Don't automatically take another pill after a missed dose of Serzone (or the generic). Ask your doctor whether to wait for your next dose or double up. Always keep your prescription medications at room temperature and out of reach of children.

Side Effects of Serzone

Serzone chemically differs from selective serotonin reuptake inhibitor (SSRI) and monoamine oxidase inhibitor (MAOI) antidepressants. It inhibits serotonin and norepinephrine uptake and blocks one type of serotonin receptor.

This blocking effect significantly decreases insomnia, weight gain, and lack of sexual interest that patients experience with other antidepressants. This doesn't mean Serzone didn't have adverse side effects.

The most common side effects of Serzone include:

  • Dry mouth
  • Nausea
  • Drowsiness
  • Dizziness
  • Tiredness
  • Constipation
  • Weakness
  • Hives
  • Lightheadedness
  • Blurred vision
  • Confusion

If you notice these symptoms worsening, seek immediate attention. You should also call your healthcare professional if you experience any of the following adverse effects:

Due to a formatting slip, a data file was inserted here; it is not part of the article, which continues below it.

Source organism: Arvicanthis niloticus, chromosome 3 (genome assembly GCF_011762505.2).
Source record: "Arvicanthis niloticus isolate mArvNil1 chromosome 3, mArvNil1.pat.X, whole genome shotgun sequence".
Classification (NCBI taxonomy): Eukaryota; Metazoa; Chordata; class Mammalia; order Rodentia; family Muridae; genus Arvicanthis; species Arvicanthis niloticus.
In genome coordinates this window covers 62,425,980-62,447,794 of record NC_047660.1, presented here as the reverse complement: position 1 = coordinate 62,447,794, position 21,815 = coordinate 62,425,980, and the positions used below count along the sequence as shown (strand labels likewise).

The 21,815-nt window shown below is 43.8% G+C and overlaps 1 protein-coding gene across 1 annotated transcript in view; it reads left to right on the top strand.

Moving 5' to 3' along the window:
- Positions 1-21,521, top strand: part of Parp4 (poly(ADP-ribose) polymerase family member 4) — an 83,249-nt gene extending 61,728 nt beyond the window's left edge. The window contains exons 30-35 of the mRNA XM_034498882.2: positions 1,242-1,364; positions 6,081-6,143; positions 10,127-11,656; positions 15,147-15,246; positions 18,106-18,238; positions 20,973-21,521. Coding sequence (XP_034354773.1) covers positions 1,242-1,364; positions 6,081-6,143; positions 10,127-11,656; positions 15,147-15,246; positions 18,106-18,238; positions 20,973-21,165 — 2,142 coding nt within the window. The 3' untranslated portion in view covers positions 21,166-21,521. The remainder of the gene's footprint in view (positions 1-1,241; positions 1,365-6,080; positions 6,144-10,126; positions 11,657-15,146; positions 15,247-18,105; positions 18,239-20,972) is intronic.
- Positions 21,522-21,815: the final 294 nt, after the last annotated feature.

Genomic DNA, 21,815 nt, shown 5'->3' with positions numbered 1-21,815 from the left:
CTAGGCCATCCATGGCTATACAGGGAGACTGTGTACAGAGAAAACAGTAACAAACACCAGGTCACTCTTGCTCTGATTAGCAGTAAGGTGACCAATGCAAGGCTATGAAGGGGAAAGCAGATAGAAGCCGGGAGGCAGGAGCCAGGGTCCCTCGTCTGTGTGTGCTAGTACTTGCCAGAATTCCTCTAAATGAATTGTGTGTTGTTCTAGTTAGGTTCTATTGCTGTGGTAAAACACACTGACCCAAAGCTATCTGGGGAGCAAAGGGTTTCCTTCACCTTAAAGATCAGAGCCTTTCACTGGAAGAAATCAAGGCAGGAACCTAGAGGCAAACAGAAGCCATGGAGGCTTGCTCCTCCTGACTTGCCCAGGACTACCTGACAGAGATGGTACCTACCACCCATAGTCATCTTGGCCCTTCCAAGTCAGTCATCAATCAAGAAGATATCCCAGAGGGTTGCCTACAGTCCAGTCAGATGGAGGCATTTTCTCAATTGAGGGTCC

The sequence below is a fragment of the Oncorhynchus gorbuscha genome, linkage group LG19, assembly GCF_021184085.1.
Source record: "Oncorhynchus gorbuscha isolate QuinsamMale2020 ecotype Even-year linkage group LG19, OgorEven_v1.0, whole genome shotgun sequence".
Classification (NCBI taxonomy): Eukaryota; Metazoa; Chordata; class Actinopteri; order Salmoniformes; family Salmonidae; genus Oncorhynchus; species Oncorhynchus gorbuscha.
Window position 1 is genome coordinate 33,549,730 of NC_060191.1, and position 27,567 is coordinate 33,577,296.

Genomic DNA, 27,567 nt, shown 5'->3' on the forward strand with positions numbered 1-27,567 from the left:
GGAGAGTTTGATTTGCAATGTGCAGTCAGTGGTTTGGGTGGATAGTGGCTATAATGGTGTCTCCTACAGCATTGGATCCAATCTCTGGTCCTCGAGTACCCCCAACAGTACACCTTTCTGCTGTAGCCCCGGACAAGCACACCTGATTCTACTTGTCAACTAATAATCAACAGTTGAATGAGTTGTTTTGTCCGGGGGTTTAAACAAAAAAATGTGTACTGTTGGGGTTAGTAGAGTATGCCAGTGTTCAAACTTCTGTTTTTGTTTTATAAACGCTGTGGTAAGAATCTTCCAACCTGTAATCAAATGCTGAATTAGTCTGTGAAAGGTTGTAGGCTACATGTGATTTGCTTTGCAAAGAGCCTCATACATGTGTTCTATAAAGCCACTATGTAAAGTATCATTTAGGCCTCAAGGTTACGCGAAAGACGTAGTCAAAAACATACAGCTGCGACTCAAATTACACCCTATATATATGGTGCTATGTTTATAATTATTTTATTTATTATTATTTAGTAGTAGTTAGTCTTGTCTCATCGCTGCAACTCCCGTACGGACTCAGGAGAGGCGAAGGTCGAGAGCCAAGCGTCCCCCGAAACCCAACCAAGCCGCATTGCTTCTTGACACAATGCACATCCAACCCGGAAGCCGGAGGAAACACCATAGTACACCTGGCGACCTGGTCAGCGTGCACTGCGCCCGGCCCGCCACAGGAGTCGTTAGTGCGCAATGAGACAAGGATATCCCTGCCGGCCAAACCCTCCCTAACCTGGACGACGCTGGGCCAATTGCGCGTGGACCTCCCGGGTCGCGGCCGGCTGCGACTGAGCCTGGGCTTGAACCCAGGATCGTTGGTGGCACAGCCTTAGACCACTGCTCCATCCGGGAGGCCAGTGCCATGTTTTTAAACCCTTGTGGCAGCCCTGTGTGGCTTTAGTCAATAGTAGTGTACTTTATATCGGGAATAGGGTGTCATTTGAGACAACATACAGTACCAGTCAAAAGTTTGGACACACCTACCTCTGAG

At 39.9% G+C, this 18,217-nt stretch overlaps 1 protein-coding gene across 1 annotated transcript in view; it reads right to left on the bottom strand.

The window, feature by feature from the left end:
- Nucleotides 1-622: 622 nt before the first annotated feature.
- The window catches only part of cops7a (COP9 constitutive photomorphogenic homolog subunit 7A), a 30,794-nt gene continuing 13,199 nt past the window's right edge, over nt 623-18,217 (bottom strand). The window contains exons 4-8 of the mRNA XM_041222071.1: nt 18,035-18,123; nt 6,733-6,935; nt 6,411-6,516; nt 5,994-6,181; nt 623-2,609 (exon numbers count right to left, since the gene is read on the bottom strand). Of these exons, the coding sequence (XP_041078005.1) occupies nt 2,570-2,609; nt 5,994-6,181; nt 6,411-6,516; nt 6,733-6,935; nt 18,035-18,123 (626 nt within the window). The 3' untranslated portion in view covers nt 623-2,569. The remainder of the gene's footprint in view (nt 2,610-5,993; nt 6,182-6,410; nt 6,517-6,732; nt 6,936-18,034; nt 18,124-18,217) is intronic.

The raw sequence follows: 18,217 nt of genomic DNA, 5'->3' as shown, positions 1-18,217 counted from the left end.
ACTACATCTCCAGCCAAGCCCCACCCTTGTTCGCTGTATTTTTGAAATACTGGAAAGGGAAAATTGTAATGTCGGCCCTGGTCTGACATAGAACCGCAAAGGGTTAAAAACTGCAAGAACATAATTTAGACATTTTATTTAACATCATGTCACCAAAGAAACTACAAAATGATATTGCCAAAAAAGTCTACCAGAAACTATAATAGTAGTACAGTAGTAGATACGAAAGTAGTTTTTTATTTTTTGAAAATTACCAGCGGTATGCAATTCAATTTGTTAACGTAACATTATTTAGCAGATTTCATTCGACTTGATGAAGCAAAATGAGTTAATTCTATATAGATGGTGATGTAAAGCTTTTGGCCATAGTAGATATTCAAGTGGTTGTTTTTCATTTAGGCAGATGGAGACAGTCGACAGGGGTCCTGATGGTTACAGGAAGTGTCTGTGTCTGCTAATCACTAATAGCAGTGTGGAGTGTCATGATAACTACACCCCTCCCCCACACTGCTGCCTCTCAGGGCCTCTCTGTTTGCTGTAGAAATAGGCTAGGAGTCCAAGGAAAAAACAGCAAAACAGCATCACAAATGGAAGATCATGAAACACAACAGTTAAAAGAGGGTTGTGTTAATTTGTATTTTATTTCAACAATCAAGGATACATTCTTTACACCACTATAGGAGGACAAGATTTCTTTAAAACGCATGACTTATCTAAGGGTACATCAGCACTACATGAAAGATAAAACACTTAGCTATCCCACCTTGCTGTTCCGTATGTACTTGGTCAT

• Jaundice
  • Loss of appetite
  • Abdominal pain
  • Dark urine

Patients with liver problems should not take Serzone or nefazodone. Pregnant women and women hoping to become pregnant should avoid Serzone. The same applies to women who are breastfeeding.

Serious Risks: Liver Damage

In December of 2001, the U.S. Food and Drug Administration (FDA) told Bristol-Myers Squibb Co. it must include a black box warning on the label for Serzone. The warning had to include that patients taking Serzone can develop severe and possibly life-threatening liver problems.

In March 2002, the FDA cautioned the public that patients reported cases of life-threatening liver failure. There were over 109 cases, and in at least 23 of the cases, patients experienced liver failure.